- Always wear a seat belt. Ensure your children are equipped with the right seat belts and car seats, especially young children and babies.
- Never drink and drive or be under the influence of drugs and alcohol when driving. Not only can you risk your own life, but others who are also on the road.
- Stay alert, and don’t get distracted especially by electronic devices.
Aptly named, Fox Creek’s sleek and sexy sparkling red is called “The Vixen” and lives up to her feisty reputation. She’s a blend of 74% Shiraz, 16% Cabernet Sauvignon and 10% Cabernet Franc from their McLaren Vale vineyard and she’s as sweet as she is seductive.
At first, the Vixen smells a bit like leafy musk and chocolate but her effusive fine sparkling bead punches out flavours of sweet red licorice and preserved blackberries across the palate as she entices you to pour another glass. But the nasty side to this rich foxy creation is her crisp acid backbone and curt tannic skeleton that confines the crème brulee sweetness that might otherwise overbear on her vanillin oak finale.
Sparkling red is a bit of an “Australian” substitute for champagne and it may not be everyone’s cup of tea. But in my book, the Vixen is all that her namesake suggests: sleek, vivacious and seductive but with a hint of nastiness dwelling marginally below the surface. At around $23 a bottle the Vixen isn’t cheap, but neither is she nasty.
While it’s the French that enjoy a reputation as being the biggest and best wine producers in the world, it’s a surprising fact that the Italians make about 30% more vino than their near north western neighbours. To put it in perspective, according to the United Nations Food and Agriculture Organisation, Italy produces about 6 600 000 tonnes of wine grapes per annum while France manages about 4 700 000 tonnes and Australia a relatively modest 1 200 000 tonnes. Given those volumes it’s perhaps a little difficult to explain why there isn’t an abundance of Italian styles on our local bottleshop shelves.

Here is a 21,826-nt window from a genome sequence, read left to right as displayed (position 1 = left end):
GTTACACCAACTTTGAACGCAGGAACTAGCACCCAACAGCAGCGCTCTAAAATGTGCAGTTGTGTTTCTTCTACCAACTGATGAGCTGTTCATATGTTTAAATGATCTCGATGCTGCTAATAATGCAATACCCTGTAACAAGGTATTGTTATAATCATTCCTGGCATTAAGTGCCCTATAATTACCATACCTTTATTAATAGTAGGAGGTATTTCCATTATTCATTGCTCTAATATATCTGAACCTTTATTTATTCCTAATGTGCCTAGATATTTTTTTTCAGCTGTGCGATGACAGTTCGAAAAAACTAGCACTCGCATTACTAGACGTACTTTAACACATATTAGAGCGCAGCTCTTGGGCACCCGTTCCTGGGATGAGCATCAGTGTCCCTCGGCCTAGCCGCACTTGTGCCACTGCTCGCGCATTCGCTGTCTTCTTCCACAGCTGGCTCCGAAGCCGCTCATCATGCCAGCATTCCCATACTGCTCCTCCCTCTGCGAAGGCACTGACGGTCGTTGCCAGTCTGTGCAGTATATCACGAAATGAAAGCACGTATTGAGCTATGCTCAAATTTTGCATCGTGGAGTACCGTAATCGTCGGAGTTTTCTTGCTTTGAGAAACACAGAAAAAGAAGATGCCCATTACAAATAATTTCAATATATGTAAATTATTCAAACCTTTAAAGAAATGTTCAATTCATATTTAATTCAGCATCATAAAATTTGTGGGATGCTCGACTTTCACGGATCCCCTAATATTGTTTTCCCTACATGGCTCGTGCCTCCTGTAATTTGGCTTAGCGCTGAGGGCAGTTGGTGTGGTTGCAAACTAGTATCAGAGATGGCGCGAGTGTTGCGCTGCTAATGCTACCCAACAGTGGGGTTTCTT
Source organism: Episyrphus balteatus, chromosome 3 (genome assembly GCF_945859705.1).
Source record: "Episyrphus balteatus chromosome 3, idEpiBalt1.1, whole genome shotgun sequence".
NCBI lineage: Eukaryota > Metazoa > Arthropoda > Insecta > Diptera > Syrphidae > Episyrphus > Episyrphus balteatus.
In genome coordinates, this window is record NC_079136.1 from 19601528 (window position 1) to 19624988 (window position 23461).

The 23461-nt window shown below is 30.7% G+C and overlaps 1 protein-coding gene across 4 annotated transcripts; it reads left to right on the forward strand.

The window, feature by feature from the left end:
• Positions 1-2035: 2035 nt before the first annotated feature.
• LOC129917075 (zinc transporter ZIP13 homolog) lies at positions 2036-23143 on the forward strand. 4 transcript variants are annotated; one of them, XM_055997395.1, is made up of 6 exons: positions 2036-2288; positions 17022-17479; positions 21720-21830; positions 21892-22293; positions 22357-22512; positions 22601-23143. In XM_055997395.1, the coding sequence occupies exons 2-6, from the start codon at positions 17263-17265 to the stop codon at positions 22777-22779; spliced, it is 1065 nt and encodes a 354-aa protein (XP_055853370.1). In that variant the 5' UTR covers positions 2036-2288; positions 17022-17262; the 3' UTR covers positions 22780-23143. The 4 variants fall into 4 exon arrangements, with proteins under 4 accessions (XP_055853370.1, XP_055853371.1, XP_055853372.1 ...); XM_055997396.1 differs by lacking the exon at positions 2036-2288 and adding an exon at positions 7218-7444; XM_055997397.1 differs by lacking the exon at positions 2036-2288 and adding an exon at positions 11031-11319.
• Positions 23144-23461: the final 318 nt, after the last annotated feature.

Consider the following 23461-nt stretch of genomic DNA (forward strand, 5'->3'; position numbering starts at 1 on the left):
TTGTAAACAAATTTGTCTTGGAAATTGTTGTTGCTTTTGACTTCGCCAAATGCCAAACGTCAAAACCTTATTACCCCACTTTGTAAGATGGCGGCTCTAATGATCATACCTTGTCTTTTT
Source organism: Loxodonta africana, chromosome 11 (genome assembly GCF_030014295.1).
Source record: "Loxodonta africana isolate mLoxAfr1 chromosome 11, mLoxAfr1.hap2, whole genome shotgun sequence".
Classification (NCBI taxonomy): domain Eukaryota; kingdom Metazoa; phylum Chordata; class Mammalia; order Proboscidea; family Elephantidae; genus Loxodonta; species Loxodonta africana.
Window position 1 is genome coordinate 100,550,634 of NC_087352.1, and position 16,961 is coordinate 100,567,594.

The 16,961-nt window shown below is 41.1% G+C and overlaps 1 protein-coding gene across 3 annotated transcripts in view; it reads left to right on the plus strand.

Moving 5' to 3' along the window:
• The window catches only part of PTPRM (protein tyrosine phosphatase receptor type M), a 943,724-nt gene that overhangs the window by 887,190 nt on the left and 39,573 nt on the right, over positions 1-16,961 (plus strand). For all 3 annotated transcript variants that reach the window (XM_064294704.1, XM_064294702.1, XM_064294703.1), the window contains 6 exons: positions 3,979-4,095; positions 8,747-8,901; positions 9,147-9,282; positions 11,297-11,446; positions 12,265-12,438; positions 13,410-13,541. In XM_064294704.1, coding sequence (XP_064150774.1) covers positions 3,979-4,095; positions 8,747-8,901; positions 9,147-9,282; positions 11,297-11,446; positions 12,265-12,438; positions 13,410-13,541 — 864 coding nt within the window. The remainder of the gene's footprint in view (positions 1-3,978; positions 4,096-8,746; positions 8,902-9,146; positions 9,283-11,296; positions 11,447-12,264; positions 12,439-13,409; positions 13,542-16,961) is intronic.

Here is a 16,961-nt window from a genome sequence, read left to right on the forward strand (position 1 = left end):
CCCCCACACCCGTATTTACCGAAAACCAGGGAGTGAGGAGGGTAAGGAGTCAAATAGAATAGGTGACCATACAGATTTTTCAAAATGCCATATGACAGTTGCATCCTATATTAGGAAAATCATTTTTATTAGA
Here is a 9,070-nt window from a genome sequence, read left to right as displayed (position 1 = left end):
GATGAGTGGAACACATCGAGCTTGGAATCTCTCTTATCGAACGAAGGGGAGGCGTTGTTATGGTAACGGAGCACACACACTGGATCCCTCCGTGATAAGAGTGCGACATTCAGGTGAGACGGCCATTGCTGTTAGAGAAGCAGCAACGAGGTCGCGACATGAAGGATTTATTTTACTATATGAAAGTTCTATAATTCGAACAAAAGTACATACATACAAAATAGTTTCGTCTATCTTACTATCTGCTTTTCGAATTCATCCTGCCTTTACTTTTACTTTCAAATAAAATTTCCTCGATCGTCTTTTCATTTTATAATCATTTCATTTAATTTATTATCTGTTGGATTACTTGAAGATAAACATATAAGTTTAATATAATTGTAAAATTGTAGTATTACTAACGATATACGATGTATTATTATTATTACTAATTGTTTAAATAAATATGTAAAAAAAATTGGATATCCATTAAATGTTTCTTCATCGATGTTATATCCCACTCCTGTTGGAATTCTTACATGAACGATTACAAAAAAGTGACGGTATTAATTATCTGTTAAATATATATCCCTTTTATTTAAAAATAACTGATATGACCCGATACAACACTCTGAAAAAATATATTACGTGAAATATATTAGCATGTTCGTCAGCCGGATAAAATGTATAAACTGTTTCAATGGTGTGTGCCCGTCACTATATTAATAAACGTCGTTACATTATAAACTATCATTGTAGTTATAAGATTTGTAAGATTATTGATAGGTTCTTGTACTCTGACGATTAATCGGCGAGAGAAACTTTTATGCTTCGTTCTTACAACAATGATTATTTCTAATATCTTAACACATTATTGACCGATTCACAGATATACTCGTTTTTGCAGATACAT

And while I don’t know a lot about their local varietals, I really like most that I’ve tried.
A wine connoisseur colleague recently introduced me to the Hauner Salina Rosso 2012 over a dinner meeting at a Melbourne restaurant. Its genesis lays in the volcanic soils of the Aeolian Islands (near Sicily) in the Tyrrhenian Sea. It’s crafted from a blend of grapes we don’t see much of in Australia; Nero D’Avola and Nerello Mascalese.
In the glass there’s an unusually vibrant purple hue around the edges and it’s perhaps a little brambly on the nose, but on the palate the blackberry and burnt mulberry flavours are spectacular. There’s a lot less tannic grippiness than in most Italian varietals I’ve tried and around the edges there’s a soft, almost chai latte sweetness that adds a bit of Mediterranean charm. Despite the richness of the fruit it manages to finish dry, balanced and with its integrity intact.
It’s definitely my style of wine and can be found at specialist outlets for around $30 a bottle. It’s worth the effort chasing it if you’re up for a bit of an Aeolian adventure!
The Labor government has said that harsher penalties are needed for perpetrators of domestic violence and those who breach domestic violence orders with acts of physical violence.
Labor has proposed increasing the jail term from two to three years and also proposed that victims are able to secure more support and assistance whether or not physical abuse was used.
Originally published as Labor plan to tackle domestic abuse.